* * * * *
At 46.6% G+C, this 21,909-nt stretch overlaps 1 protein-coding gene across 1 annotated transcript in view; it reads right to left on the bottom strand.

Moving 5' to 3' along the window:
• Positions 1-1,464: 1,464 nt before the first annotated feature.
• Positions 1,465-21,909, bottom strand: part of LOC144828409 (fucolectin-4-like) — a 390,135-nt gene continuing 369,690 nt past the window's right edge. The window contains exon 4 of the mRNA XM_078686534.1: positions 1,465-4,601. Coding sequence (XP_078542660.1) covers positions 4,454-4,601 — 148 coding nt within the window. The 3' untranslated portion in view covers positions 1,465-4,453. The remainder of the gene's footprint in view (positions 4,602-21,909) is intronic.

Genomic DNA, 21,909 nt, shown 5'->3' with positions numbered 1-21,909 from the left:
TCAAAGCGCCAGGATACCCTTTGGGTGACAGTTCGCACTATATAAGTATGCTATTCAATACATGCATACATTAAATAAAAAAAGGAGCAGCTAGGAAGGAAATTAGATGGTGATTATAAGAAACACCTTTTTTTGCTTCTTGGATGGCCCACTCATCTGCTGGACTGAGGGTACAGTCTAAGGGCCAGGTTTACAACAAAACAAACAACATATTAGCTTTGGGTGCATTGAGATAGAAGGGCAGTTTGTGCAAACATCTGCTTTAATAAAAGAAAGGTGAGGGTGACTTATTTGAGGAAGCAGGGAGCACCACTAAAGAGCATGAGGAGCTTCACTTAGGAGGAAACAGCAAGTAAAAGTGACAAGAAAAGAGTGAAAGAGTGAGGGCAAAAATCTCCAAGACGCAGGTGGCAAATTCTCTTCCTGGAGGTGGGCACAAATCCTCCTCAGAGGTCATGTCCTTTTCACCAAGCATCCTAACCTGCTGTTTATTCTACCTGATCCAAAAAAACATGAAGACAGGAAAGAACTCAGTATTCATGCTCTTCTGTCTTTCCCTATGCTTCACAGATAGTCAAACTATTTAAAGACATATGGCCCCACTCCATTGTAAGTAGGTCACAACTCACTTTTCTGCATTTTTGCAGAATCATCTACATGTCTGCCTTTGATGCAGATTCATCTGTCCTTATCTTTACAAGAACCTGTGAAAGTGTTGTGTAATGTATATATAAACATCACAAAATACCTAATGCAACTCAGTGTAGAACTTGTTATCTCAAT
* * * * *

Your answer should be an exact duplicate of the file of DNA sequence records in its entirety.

At 46.6% G+C, this 21,909-nt stretch overlaps 1 protein-coding gene across 1 annotated transcript in view; it reads right to left on the bottom strand.

Moving 5' to 3' along the window:
• Positions 1-1,464: 1,464 nt before the first annotated feature.
• Positions 1,465-21,909, bottom strand: part of LOC144828409 (fucolectin-4-like) — a 390,135-nt gene continuing 369,690 nt past the window's right edge. The window contains exon 4 of the mRNA XM_078686534.1: positions 1,465-4,601. Coding sequence (XP_078542660.1) covers positions 4,454-4,601 — 148 coding nt within the window. The 3' untranslated portion in view covers positions 1,465-4,453. The remainder of the gene's footprint in view (positions 4,602-21,909) is intronic.

Genomic DNA, 21,909 nt, shown 5'->3' with positions numbered 1-21,909 from the left:
TCAAAGCGCCAGGATACCCTTTGGGTGACAGTTCGCACTATATAAGTATGCTATTCAATACATGCATACATTAAATAAAAAAAGGAGCAGCTAGGAAGGAAATTAGATGGTGATTATAAGAAACACCTTTTTTTGCTTCTTGGATGGCCCACTCATCTGCTGGACTGAGGGTACAGTCTAAGGGCCAGGTTTACAACAAAACAAACAACATATTAGCTTTGGGTGCATTGAGATAGAAGGGCAGTTTGTGCAAACATCTGCTTTAATAAAAGAAAGGTGAGGGTGACTTATTTGAGGAAGCAGGGAGCACCACTAAAGAGCATGAGGAGCTTCACTTAGGAGGAAACAGCAAGTAAAAGTGACAAGAAAAGAGTGAAAGAGTGAGGGCAAAAATCTCCAAGACGCAGGTGGCAAATTCTCTTCCTGGAGGTGGGCACAAATCCTCCTCAGAGGTCATGTCCTTTTCACCAAGCATCCTAACCTGCTGTTTATTCTACCTGATCCAAAAAAACATGAAGACAGGAAAGAACTCAGTATTCATGCTCTTCTGTCTTTCCCTATGCTTCACAGATAGTCAAACTATTTAAAGACATATGGCCCCACTCCATTGTAAGTAGGTCACAACTCACTTTTCTGCATTTTTGCAGAATCATCTACATGTCTGCCTTTGATGCAGATTCATCTGTCCTTATCTTTACAAGAACCTGTGAAAGTGTTGTGTAATGTATATATAAACATCACAAAATACCTAATGCAACTCAGTGTAGAACTTGTTATCTCAAT